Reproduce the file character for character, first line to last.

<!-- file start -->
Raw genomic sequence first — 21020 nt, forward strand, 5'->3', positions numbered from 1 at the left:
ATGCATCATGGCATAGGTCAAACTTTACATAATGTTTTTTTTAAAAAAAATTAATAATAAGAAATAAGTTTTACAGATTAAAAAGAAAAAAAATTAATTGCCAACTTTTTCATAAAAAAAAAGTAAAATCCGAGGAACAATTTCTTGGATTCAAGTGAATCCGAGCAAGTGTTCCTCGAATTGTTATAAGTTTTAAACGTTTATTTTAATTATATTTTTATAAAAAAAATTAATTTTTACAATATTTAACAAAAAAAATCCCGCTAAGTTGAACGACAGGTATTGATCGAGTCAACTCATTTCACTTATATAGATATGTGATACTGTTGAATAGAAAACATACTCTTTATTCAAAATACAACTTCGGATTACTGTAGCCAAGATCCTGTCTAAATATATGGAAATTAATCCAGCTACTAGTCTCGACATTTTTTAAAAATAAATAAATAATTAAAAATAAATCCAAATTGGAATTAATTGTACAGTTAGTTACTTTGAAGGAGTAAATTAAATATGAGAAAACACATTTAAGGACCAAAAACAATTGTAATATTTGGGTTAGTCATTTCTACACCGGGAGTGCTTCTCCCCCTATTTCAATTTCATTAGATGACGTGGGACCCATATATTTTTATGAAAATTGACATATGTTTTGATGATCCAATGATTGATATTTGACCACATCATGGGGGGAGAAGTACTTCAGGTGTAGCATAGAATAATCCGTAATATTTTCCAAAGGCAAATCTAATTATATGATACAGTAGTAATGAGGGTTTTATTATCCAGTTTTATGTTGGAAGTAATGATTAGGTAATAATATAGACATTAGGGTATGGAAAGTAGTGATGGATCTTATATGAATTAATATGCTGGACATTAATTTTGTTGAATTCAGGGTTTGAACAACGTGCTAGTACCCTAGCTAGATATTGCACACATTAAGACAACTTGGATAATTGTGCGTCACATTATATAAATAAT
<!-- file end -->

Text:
Raw genomic sequence first — 21020 nt, forward strand, 5'->3', positions numbered from 1 at the left:
ATGCATCATGGCATAGGTCAAACTTTACATAATGTTTTTTTTAAAAAAAATTAATAATAAGAAATAAGTTTTACAGATTAAAAAGAAAAAAAATTAATTGCCAACTTTTTCATAAAAAAAAAGTAAAATCCGAGGAACAATTTCTTGGATTCAAGTGAATCCGAGCAAGTGTTCCTCGAATTGTTATAAGTTTTAAACGTTTATTTTAATTATATTTTTATAAAAAAAATTAATTTTTACAATATTTAACAAAAAAAATCCCGCTAAGTTGAACGACAGGTATTGATCGAGTCAACTCATTTCACTTATATAGATATGTGATACTGTTGAATAGAAAACATACTCTTTATTCAAAATACAACTTCGGATTACTGTAGCCAAGATCCTGTCTAAATATATGGAAATTAATCCAGCTACTAGTCTCGACATTTTTTAAAAATAAATAAATAATTAAAAATAAATCCAAATTGGAATTAATTGTACAGTTAGTTACTTTGAAGGAGTAAATTAAATATGAGAAAACACATTTAAGGACCAAAAACAATTGTAATATTTGGGTTAGTCATTTCTACACCGGGAGTGCTTCTCCCCCTATTTCAATTTCATTAGATGACGTGGGACCCATATATTTTTATGAAAATTGACATATGTTTTGATGATCCAATGATTGATATTTGACCACATCATGGGGGGAGAAGTACTTCAGGTGTAGCATAGAATAATCCGTAATATTTTCCAAAGGCAAATCTAATTATATGATACAGTAGTAATGAGGGTTTTATTATCCAGTTTTATGTTGGAAGTAATGATTAGGTAATAATATAGACATTAGGGTATGGAAAGTAGTGATGGATCTTATATGAATTAATATGCTGGACATTAATTTTGTTGAATTCAGGGTTTGAACAACGTGCTAGTACCCTAGCTAGATATTGCACACATTAAGACAACTTGGATAATTGTGCGTCACATTATATAAATAAT